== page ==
Taking It on the Chin, Downton-Style

Downton Abbey has always been a show primarily about the evolution of culture—in particular, the way the twentieth century grabbed British society by the throat and dragged it into the modern world.  But tonight’s episode seemed to jump forward a few decades.  When even a character as tied to tradition as Lord Grantham acknowledges that sexual orientation is not a choice, you know you’re no longer in the 1920s, but somewhere much closer to our own era.

  The most dramatic plot of tonight’s two-hour episode had gay valet Thomas at its center.  Misled by the Machiavellian O’Brien (once his partner in crime), he makes an unwanted pass at the new, flirtatious footman, James, and all hell breaks loose.

While Carson, the conservative head of the downstairs staff, declares himself “revolted” by Thomas’s sexuality, before long, he is revealed to be alone in that judgment … and eventually, even Carson learns to feel compassion for the besieged Thomas. 

It’s worth noting that the setting of Downton Abbey is closer to the time of Oscar Wilde—sentenced to hard labor for acts of “gross indecency”—than that of Harvey Milk.  The way the other characters rally around Thomas and turn the tables on O’Brien and her vicious scheme is, of course, anachronistic.  Surely there were such broad-minded, practical people in those days, both upstairs and down, but the preponderance of (almost) politically correct opinion among this crowd stretches credibility. 

But Downton isn’t speaking to a 1920s audience.  It’s speaking to us.  And we have had enough tragic stories where gays and women are crushed by society.  We don’t watch Downton Abbey for verisimilitude.

We watch it for Maggie Smith’s zingers.

So perhaps I can pardon myself for guffawing at an inopportune moment, when Carson first learns about what happened.

“The world can be a shocking place, Alfred,” says Carson to the footman who witnessed the incident, “but you are a man now, and you must learn to take it on the chin.”

I’m afraid that if Alfred learned to take it on the chin, Carson would have a much bigger problem on his hands.

 

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Kissing Fish (No, Not That Kind)

Just in time for Valentine’s Day, I discovered a fun blog called 21 Kisses—counting the days to the annual romantic event.  Lots of great posts so far, with helpful advice on the ins and outs (so to speak) of the lingual art.

Needless to say, the blog got me thinking about my own history with lip-locking.  I won’t bore you with all the various permutations, but a couple of them in particular come to mind.

Kissing, I discovered several years ago, can be fundamental not only to the beginning of an affair, but to its demise.

When I was new to San Francisco, I commenced an unfortunately long relationship with someone I shall hereafter refer to as Sashimi—i.e., cold fish.  Suffice it to say, he was one of those people who look awfully good on paper, but really should be wrapped up in it as soon as possible.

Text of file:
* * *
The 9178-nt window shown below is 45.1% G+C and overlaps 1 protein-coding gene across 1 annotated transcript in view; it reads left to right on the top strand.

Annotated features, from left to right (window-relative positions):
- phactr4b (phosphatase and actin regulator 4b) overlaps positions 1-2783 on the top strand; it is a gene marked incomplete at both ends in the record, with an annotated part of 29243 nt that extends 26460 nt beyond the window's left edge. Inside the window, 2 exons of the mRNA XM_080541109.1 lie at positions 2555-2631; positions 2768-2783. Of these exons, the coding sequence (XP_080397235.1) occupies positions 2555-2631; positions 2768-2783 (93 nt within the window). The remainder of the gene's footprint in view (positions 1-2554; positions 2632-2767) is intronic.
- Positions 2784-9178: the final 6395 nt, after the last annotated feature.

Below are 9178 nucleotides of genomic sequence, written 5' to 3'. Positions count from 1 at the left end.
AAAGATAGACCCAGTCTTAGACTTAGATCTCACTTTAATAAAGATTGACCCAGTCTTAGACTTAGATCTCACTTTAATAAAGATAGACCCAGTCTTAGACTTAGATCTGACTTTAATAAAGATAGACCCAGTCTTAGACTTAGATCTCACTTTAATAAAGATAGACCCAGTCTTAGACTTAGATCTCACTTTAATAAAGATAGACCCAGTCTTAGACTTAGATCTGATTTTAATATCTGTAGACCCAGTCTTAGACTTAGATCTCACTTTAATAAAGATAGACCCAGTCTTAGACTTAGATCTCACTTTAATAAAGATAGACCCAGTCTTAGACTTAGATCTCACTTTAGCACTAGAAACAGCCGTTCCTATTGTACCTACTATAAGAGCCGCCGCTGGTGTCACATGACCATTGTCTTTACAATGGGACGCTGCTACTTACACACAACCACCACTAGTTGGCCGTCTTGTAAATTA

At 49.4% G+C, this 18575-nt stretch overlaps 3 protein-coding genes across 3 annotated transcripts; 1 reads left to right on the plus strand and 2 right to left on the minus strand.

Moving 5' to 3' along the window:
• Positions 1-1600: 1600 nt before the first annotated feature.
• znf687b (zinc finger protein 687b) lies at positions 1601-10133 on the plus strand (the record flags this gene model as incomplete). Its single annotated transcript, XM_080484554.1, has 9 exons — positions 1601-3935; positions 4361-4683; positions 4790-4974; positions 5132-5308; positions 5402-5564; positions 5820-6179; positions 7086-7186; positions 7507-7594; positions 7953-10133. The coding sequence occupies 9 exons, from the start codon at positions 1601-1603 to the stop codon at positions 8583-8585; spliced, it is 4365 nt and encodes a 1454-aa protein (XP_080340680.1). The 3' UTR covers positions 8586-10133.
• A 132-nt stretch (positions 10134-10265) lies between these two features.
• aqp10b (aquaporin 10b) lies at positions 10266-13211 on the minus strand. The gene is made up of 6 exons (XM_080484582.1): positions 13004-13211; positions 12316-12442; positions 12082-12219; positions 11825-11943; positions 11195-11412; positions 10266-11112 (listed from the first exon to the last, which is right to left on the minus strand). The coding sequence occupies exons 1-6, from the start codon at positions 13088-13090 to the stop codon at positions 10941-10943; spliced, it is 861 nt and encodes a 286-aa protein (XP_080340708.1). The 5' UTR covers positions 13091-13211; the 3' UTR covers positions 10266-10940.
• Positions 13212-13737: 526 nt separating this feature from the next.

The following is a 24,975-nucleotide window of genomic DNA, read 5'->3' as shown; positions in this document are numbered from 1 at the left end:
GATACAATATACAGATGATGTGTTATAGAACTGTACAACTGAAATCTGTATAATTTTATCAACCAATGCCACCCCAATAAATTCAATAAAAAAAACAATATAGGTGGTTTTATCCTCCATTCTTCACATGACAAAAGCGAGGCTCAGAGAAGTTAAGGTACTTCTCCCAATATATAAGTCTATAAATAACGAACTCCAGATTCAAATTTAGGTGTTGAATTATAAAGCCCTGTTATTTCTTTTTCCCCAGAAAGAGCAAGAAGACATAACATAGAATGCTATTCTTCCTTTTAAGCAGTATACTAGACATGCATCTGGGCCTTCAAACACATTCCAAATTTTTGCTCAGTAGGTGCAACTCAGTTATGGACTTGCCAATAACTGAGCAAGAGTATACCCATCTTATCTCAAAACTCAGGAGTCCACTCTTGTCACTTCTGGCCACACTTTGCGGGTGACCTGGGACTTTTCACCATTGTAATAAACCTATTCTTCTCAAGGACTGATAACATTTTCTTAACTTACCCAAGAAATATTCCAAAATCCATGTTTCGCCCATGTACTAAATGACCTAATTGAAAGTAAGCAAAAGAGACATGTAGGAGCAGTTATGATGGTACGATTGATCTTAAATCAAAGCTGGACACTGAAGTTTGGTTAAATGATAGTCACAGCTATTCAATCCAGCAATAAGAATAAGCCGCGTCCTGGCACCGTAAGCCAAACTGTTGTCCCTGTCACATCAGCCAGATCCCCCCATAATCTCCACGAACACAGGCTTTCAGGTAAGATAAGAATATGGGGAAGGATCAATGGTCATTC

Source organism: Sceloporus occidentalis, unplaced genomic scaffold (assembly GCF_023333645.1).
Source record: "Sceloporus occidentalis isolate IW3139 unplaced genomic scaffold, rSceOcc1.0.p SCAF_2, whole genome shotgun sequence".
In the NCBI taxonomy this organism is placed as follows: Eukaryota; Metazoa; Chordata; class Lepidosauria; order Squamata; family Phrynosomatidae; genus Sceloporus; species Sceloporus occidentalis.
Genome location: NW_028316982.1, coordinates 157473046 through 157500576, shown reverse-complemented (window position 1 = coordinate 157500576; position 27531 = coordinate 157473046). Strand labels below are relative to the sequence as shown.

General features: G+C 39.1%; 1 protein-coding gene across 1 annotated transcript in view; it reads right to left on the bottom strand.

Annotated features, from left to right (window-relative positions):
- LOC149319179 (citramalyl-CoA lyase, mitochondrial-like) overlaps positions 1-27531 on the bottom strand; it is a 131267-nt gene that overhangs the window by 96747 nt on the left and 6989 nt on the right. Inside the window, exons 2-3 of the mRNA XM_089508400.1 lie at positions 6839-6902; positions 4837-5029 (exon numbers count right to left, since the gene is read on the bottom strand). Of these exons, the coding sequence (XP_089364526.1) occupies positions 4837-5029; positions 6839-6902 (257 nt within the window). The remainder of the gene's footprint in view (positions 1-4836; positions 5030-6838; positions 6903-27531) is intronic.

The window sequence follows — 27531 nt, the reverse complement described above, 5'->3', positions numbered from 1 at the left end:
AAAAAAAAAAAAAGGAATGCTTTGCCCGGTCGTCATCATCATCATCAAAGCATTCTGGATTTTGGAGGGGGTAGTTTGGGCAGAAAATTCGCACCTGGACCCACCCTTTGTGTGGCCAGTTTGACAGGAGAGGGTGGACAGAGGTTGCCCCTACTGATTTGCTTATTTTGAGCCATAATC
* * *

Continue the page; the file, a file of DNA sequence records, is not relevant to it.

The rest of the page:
Sex with Sashimi was as rote and vanilla as it gets.  I could predict not only the timing (weekend mornings, never a spontaneous moment to mar the pattern), but the duration of each passionless step in the process. 

(Okay, by now you’re asking yourself why the hell I stayed with him for a year and a half.  In retrospect, I couldn’t agree more.  If I could have explained it at the time, I wouldn’t have had to waste all that money on therapy.)

Needless to say, kissing Sashimi wasn’t much more exciting.  Each time my face drew near in expectation, those puckered lips pressed forth.  They reminded me of the Kissing Gouramis my brother had kept in his aquarium when we were kids—fleshy pink things that randomly pecked each other as they passed in the tank, no doubt to no purpose other than picking random bits of plankton off each other’s lips.  In Sashimi’s case, the puckering was a clear effort to avoid tongue.  Or life.

I’m a true believer in the pendulum theory of history, particularly when it comes to my own psychological development.  Naturally, I followed Sashimi up with a man who was a bit too fond of kissing.  No, let me be more precise:  this one (let’s call him T-Bone, just to balance the surf metaphor with a morsel of turf) was a bit too fond of me.

I knew it was all over when T-Bone came in for a passionate kiss one day and I broke into a sudden laughing fit.  There was such romantic openness in that look—eyes closed, mouth wide open—it struck me as shockingly out of place.  He kissed me like I was ambrosia, like I was the first drink of water at a desert oasis.  He kissed me like a soap opera heroine who’s just found the love of her weekend. 

I couldn’t take it seriously.  Before he really knew me, T-Bone had cast me into the role of Heathcliff to his desperate Cathy.  Even then I knew that that kind of passion had to be earned. 

I tried to control myself.  I made sure to close my eyes at the first sign of an imminent kiss.  But the anticipation only served to make matters worse.  I couldn’t think of his lips without busting a gut.  How on earth do you explain to your boyfriend that the depth of his passion is hilarious? 

In retrospect, I think my inability to control the laughter was my heart’s way of telling me that he just wasn’t the one.  Or that I just wasn’t ready for the one. 

Cold fish are a challenge:  the prize may not be worth getting, but they are a challenge.  Steak, on the other hand—when it’s laid out for you on a china plate with a fine bottle of Cabernet as a chaser—is sometimes just too easy, and too filling.